This movie’s another one of those that was recommended to me for years. It was just there, lurking at the back of my Recommended list. Of course, people usually referenced the infamous rape scene when mentioning the movie (which I personally think didn’t go too far). But Deliverance is genuinely a movie of its time, and I’d recommend it to anyone looking for an unconventional drama.
The gist: Four friends—Lewis, Ed, Bobby and Drew—are trekking down a river in Georgia,because it will not be there in another year. The entire area’s going to be flooded as part of a land development project, so this may be the last time any of them may be able to see these big woods. So why not make it a dudes-only camping trip down the riverbank?
It’s all good fun, until Bobby and Ed get separated from the pack. They go off hiking alone, and encounter two mountain men that corner them on a distant hill. By mountain men, I mean scary-looking hillbilly folks with shotguns and broken teeth. They tip up Ed and get to work on Bobby, making the robust man get on his knees and squeal like a pig.
But bro-ship prevails, and Lewis shoots the rapist hillbilly with an arrow. Drew chases the other one away, letting him escape. So now the four friends are left with the dead body of the hillbilly that raped Bobby. Should they turn themselves in, or hide the body? They each have careers and families. But they’ll have to live with the fact that they’ve now killed a man. A man that may have several relatives coming after them if they don’t act.
What I “learned”: There’s an idea that’s been going around in liberal feminist circles over the last few years called toxic masculinity. People debate if it exists, and if it exists if it is really as much of an urgent problem as people think. So it goes. But the jist of it is that the concept of a hyper-masculine ideal can only hurt men and lead them to ruin. It plays upon the worst stereotypes of manly men: Ones who boss women around, those who bully other men, and reject any responsibility. It is the idea of stereotype as corrupter. And I can’t think of a better argument for it than Deliverance.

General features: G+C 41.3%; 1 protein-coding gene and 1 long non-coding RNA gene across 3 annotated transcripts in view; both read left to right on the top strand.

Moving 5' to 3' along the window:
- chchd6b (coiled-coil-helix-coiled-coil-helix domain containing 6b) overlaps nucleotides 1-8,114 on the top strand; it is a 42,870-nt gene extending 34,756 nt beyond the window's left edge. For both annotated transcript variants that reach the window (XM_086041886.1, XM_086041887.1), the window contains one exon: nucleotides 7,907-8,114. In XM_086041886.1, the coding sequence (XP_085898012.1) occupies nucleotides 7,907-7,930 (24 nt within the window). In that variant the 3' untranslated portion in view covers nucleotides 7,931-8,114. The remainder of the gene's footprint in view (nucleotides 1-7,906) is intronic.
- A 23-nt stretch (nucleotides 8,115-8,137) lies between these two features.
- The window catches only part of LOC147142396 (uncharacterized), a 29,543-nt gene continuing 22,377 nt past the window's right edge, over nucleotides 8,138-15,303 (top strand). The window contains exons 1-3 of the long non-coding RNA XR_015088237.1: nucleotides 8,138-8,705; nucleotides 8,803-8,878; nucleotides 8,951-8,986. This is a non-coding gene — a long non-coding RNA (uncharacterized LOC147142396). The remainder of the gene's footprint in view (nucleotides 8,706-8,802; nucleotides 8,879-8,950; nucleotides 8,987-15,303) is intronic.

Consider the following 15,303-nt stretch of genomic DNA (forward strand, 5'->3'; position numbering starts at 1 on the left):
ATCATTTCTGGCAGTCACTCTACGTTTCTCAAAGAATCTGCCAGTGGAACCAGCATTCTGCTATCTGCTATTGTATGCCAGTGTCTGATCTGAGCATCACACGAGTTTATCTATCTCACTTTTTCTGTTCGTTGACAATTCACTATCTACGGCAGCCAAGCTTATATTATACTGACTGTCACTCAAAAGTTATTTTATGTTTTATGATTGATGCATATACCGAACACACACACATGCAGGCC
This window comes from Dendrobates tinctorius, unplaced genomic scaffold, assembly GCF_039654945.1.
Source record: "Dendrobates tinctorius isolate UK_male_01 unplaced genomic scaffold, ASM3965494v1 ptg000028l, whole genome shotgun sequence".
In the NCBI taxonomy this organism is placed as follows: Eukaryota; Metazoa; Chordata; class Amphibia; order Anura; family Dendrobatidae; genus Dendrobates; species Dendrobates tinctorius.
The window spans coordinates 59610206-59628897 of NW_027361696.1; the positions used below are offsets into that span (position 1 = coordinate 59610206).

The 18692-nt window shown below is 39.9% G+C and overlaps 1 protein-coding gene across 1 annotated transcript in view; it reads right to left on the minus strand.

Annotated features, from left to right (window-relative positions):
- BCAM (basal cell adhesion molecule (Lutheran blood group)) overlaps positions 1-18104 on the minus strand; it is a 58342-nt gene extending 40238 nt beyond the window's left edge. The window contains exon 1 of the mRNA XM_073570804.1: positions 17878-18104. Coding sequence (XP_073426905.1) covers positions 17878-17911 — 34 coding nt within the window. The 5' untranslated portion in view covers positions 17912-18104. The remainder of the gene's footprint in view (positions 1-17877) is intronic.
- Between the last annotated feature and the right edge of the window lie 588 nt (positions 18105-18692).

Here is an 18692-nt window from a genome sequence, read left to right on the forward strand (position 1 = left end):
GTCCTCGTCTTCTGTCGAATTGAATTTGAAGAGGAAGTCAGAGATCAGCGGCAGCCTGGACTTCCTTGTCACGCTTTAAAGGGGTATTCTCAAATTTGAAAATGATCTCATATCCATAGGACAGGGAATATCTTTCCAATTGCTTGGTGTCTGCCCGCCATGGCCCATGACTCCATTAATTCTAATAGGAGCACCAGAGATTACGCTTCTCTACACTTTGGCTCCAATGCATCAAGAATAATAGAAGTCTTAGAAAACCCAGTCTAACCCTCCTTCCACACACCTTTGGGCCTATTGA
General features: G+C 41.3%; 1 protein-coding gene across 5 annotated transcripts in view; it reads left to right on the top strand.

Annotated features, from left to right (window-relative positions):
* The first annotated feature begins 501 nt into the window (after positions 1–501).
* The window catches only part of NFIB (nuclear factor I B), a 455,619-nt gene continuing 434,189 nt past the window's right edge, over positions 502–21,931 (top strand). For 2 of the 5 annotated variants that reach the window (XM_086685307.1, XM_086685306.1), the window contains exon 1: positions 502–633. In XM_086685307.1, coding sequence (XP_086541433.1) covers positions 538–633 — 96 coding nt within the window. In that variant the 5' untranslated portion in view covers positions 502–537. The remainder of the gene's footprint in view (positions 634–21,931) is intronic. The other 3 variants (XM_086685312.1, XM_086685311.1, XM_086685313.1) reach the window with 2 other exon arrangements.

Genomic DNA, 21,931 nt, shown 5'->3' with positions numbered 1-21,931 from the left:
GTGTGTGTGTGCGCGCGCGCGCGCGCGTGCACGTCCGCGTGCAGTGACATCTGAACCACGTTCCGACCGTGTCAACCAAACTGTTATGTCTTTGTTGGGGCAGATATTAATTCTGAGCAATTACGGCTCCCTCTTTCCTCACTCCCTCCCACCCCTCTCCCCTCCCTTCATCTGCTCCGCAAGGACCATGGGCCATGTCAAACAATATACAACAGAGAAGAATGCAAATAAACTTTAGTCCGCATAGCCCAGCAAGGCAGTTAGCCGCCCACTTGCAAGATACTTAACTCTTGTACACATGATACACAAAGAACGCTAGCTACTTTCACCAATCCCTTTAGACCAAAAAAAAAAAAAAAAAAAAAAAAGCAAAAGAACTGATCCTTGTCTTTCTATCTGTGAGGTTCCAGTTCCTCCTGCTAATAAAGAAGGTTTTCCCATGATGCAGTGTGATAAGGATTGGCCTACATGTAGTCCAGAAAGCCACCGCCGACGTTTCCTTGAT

Everyone starts out silently worshiping Lewis, the most stereotypically manly out of all of them. He knows the land, he marches ahead even when it’s unclear, and he mocks the other men for their conventional lives. He is Davy Crockett. But his suggestions become more and more risky, and the men find themselves doing increasingly stupid and immoral actions under his command. It’s not the body count that matters most here—it’s the destruction of the personal moral codes of each of these friends. By buying into the beliefs of their most masculine friend, they compromise the strength of their own inner voices. By listening to the voice of stereotypical masculinity, they lose themselves. That’s better than any academic argument for the existence of toxic masculinity I’ve ever seen.
See this movie if you like: Unconventional movies about friendship. If I had to describe this movie in a sentence, it would be “Stand By Me with adults and more violence.” The friendship between these four men is front and center. There’s wilderness and unexpected enemies, but it’s really all about these four. And it’s surprisingly realistic to the reactions one may have if, say, they saw their friend being raped in the woods by sketch-looking dudes.
Avoid this movie if: You expect these men to learn anything from being d*cks on a river. This isn’t a morality play, so don’t expect as much. I won’t spoil the ending for folks looking to see this film, but it’s not as neat and tidy an ending as you might expect. No one’s galloping into the sunset on this one. There are no heroes. It’s just men trying to live with what they and haven’t done for their friends.
New Films Watched: 58
Films Re-Watched: 2
Total Number of Films: 60
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